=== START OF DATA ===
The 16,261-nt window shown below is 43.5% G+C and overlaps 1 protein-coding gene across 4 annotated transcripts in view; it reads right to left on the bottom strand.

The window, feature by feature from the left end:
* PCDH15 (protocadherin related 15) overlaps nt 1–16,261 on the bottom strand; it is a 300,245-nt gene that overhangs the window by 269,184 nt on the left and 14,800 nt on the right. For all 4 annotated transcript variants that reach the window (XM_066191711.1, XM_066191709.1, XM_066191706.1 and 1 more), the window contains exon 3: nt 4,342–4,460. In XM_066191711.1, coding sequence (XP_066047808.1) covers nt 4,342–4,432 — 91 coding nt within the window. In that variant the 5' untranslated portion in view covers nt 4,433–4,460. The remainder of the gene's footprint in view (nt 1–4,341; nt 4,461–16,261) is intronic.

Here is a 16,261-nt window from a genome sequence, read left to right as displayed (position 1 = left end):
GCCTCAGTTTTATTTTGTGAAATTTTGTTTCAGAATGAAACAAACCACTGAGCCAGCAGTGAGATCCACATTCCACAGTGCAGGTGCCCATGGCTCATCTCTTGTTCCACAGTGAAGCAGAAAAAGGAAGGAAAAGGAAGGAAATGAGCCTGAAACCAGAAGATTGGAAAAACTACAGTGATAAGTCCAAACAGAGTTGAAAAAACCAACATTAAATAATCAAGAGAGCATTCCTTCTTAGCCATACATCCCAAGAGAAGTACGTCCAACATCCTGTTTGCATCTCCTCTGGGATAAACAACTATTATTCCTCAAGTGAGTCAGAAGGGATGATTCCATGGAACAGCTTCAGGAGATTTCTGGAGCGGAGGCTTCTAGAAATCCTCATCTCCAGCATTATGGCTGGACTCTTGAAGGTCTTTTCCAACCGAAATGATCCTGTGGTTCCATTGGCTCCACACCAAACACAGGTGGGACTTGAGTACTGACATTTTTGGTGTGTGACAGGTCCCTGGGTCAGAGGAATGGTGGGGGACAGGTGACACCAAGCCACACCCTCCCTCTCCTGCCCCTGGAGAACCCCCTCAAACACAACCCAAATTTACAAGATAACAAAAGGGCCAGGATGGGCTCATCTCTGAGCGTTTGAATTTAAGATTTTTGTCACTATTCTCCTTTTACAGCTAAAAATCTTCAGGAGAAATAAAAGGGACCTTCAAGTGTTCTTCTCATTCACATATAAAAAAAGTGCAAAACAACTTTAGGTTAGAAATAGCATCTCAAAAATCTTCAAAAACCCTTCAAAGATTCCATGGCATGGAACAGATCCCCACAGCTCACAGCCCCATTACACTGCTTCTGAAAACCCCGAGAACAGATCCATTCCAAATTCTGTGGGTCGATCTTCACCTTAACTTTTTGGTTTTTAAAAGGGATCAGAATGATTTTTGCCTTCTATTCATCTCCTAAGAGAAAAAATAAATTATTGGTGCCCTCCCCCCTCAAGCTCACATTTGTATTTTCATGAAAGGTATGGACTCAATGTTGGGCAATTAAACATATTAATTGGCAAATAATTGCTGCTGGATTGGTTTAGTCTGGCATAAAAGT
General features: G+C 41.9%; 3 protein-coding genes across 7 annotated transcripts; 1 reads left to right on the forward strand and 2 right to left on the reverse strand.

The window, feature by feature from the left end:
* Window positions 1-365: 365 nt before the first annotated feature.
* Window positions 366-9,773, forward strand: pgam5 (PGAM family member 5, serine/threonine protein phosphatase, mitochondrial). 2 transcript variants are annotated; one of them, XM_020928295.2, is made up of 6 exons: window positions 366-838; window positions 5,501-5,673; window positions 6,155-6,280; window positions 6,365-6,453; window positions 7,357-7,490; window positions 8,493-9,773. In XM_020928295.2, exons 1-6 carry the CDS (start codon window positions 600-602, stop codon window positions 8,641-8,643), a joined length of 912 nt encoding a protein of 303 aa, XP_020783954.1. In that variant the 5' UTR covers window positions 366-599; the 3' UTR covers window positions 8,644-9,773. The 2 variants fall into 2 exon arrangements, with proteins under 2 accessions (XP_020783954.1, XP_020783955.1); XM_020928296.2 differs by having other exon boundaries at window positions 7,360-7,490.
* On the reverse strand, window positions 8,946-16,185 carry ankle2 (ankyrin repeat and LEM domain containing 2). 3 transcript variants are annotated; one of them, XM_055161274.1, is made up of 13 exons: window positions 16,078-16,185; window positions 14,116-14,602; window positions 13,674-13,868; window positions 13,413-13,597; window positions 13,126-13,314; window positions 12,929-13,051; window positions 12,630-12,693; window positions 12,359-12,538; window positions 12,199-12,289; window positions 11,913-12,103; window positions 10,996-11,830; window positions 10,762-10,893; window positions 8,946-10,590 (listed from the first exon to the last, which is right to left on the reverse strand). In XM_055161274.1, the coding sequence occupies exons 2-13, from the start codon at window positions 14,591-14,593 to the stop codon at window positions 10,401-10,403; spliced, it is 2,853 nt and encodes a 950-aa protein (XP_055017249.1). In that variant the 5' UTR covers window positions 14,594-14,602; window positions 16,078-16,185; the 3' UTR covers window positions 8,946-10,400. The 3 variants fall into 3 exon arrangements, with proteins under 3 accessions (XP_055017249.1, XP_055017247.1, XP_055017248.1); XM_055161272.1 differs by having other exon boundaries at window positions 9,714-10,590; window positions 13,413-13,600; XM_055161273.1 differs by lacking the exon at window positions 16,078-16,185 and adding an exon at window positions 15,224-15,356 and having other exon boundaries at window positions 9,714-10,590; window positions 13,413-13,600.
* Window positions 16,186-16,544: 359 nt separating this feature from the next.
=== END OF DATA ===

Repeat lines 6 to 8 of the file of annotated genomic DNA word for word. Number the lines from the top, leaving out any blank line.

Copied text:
General features: G+C 41.9%; 3 protein-coding genes across 7 annotated transcripts; 1 reads left to right on the forward strand and 2 right to left on the reverse strand.

The window, feature by feature from the left end:
* Window positions 1-365: 365 nt before the first annotated feature.